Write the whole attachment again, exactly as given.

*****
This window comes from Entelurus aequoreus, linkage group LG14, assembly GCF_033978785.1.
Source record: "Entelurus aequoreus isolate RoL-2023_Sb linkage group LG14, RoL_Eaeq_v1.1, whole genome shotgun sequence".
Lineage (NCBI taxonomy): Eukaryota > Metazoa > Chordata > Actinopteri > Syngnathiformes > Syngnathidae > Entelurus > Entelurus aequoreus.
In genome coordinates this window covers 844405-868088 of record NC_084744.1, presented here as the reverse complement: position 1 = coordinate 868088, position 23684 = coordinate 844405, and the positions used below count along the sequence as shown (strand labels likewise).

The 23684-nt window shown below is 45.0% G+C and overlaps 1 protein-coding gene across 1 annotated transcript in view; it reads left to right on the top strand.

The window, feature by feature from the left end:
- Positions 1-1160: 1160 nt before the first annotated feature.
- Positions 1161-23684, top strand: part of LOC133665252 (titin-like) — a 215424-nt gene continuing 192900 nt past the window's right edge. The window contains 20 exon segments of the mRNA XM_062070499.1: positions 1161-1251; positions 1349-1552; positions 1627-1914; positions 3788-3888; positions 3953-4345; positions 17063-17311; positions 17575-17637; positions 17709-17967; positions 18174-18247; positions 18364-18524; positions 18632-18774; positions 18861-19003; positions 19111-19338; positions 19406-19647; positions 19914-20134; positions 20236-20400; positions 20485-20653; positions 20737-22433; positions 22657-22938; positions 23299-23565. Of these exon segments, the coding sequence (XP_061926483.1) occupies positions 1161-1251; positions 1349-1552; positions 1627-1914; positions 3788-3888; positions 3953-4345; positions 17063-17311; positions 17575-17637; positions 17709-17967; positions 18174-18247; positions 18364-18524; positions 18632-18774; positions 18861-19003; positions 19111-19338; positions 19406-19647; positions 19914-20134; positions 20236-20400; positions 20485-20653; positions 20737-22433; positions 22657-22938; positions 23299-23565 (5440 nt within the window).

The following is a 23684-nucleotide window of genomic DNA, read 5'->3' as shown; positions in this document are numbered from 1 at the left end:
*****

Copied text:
This window comes from Entelurus aequoreus, linkage group LG14, assembly GCF_033978785.1.
Source record: "Entelurus aequoreus isolate RoL-2023_Sb linkage group LG14, RoL_Eaeq_v1.1, whole genome shotgun sequence".
Lineage (NCBI taxonomy): Eukaryota > Metazoa > Chordata > Actinopteri > Syngnathiformes > Syngnathidae > Entelurus > Entelurus aequoreus.
In genome coordinates this window covers 844405-868088 of record NC_084744.1, presented here as the reverse complement: position 1 = coordinate 868088, position 23684 = coordinate 844405, and the positions used below count along the sequence as shown (strand labels likewise).

The 23684-nt window shown below is 45.0% G+C and overlaps 1 protein-coding gene across 1 annotated transcript in view; it reads left to right on the top strand.

The window, feature by feature from the left end:
- Positions 1-1160: 1160 nt before the first annotated feature.
- Positions 1161-23684, top strand: part of LOC133665252 (titin-like) — a 215424-nt gene continuing 192900 nt past the window's right edge. The window contains 20 exon segments of the mRNA XM_062070499.1: positions 1161-1251; positions 1349-1552; positions 1627-1914; positions 3788-3888; positions 3953-4345; positions 17063-17311; positions 17575-17637; positions 17709-17967; positions 18174-18247; positions 18364-18524; positions 18632-18774; positions 18861-19003; positions 19111-19338; positions 19406-19647; positions 19914-20134; positions 20236-20400; positions 20485-20653; positions 20737-22433; positions 22657-22938; positions 23299-23565. Of these exon segments, the coding sequence (XP_061926483.1) occupies positions 1161-1251; positions 1349-1552; positions 1627-1914; positions 3788-3888; positions 3953-4345; positions 17063-17311; positions 17575-17637; positions 17709-17967; positions 18174-18247; positions 18364-18524; positions 18632-18774; positions 18861-19003; positions 19111-19338; positions 19406-19647; positions 19914-20134; positions 20236-20400; positions 20485-20653; positions 20737-22433; positions 22657-22938; positions 23299-23565 (5440 nt within the window).

The following is a 23684-nucleotide window of genomic DNA, read 5'->3' as shown; positions in this document are numbered from 1 at the left end: